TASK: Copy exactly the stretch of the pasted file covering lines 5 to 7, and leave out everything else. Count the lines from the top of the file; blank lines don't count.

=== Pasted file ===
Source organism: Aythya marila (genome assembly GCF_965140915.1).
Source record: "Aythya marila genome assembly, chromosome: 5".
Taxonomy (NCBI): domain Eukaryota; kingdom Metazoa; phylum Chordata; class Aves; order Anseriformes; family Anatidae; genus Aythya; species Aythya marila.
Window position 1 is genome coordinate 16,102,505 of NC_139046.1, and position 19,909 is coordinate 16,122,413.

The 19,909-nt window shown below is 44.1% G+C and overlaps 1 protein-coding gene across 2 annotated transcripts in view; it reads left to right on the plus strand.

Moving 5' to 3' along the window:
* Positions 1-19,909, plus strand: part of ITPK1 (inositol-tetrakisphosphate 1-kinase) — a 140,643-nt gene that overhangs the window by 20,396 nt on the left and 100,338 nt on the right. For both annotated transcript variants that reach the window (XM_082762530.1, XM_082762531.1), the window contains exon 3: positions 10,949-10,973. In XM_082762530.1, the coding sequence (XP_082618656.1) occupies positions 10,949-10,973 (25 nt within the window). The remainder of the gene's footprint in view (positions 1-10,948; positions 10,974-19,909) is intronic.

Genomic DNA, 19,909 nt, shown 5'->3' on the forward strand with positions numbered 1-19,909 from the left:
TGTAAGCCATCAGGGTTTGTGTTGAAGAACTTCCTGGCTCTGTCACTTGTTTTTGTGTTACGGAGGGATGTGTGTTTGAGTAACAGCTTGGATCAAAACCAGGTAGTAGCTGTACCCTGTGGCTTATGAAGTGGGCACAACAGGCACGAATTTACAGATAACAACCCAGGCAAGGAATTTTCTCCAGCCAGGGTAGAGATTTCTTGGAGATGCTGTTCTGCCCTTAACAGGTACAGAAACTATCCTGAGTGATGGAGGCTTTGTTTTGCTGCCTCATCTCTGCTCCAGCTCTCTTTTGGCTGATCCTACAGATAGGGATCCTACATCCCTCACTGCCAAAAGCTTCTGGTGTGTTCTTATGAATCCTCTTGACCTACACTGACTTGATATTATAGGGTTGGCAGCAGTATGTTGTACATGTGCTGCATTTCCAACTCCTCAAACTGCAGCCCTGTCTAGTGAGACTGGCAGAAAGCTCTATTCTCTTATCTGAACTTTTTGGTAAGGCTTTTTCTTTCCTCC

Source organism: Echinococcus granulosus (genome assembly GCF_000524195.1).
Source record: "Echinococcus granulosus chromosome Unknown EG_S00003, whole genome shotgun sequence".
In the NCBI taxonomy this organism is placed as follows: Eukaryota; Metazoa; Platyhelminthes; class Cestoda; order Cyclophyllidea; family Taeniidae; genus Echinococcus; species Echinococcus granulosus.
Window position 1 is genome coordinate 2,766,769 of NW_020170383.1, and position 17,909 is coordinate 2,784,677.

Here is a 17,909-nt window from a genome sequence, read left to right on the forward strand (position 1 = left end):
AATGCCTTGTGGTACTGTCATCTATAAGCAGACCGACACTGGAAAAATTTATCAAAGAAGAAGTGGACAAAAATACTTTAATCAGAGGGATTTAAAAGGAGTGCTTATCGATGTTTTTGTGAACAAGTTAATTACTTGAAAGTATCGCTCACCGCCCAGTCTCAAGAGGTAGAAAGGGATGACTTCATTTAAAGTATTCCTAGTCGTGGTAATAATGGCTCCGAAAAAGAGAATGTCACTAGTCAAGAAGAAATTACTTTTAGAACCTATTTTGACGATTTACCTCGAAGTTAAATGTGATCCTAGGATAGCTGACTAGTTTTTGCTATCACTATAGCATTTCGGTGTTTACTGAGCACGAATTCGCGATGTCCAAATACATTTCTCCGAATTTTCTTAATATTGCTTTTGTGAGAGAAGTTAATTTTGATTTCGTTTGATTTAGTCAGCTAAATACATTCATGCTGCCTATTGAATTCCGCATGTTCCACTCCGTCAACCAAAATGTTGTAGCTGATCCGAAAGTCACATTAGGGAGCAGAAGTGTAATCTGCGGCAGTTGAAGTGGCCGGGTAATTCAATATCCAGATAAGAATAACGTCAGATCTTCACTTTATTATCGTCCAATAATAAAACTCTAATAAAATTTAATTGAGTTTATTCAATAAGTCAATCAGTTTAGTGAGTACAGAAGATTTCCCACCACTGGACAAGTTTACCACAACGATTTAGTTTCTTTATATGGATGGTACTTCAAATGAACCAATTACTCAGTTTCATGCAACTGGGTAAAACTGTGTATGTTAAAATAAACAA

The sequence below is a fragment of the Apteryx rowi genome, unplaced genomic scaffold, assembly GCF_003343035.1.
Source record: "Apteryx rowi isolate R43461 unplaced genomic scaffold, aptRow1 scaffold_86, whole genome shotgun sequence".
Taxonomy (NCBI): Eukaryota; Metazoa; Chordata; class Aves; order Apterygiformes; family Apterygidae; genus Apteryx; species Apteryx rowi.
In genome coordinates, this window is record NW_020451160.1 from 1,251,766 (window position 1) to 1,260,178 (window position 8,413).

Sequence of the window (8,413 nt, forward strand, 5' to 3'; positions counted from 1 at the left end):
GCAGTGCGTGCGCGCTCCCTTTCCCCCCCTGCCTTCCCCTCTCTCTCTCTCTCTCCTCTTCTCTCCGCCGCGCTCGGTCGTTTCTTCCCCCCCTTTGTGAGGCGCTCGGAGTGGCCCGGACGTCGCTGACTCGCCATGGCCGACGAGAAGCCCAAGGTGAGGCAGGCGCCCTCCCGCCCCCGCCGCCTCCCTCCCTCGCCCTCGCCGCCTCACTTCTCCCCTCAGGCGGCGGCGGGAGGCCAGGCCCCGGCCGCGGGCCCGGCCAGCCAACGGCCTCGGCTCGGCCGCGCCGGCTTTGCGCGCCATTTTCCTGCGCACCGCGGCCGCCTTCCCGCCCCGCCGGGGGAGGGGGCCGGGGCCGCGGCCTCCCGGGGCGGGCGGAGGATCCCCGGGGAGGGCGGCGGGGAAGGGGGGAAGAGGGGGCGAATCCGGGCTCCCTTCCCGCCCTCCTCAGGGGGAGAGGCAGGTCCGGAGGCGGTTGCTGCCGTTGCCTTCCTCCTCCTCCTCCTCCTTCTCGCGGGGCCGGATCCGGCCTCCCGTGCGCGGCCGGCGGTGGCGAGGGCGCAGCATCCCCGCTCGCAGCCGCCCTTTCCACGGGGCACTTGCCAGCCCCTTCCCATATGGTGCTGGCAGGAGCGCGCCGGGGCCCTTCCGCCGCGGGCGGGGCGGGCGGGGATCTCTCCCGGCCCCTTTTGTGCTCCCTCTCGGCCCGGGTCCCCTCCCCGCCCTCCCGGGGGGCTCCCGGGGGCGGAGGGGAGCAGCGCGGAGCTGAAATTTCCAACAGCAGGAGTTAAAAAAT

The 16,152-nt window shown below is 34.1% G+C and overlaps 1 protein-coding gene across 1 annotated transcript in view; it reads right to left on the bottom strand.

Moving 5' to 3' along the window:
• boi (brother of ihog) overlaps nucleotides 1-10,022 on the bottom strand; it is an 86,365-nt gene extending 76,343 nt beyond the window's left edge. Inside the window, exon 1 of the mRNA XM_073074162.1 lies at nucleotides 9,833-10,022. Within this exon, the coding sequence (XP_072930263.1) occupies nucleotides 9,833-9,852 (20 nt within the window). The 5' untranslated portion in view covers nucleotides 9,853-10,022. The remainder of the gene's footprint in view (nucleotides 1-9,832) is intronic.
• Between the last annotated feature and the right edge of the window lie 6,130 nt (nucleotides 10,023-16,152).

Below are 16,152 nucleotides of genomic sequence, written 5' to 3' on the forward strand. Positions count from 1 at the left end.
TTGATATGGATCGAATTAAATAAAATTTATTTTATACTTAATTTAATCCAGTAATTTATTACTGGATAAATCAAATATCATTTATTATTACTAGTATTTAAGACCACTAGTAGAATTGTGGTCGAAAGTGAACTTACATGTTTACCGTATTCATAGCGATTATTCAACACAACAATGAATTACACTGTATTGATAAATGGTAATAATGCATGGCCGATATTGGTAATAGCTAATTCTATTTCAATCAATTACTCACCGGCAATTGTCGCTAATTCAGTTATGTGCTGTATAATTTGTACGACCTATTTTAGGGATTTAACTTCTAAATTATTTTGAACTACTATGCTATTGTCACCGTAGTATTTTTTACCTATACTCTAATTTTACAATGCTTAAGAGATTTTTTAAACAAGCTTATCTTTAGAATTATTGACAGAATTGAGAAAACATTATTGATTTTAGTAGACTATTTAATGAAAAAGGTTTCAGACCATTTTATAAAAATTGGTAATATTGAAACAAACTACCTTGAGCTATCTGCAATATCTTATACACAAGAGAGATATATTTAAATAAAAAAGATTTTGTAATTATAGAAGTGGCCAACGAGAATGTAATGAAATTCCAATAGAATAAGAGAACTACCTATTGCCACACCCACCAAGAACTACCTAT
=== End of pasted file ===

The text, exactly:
The 19,909-nt window shown below is 44.1% G+C and overlaps 1 protein-coding gene across 2 annotated transcripts in view; it reads left to right on the plus strand.

Moving 5' to 3' along the window:
* Positions 1-19,909, plus strand: part of ITPK1 (inositol-tetrakisphosphate 1-kinase) — a 140,643-nt gene that overhangs the window by 20,396 nt on the left and 100,338 nt on the right. For both annotated transcript variants that reach the window (XM_082762530.1, XM_082762531.1), the window contains exon 3: positions 10,949-10,973. In XM_082762530.1, the coding sequence (XP_082618656.1) occupies positions 10,949-10,973 (25 nt within the window). The remainder of the gene's footprint in view (positions 1-10,948; positions 10,974-19,909) is intronic.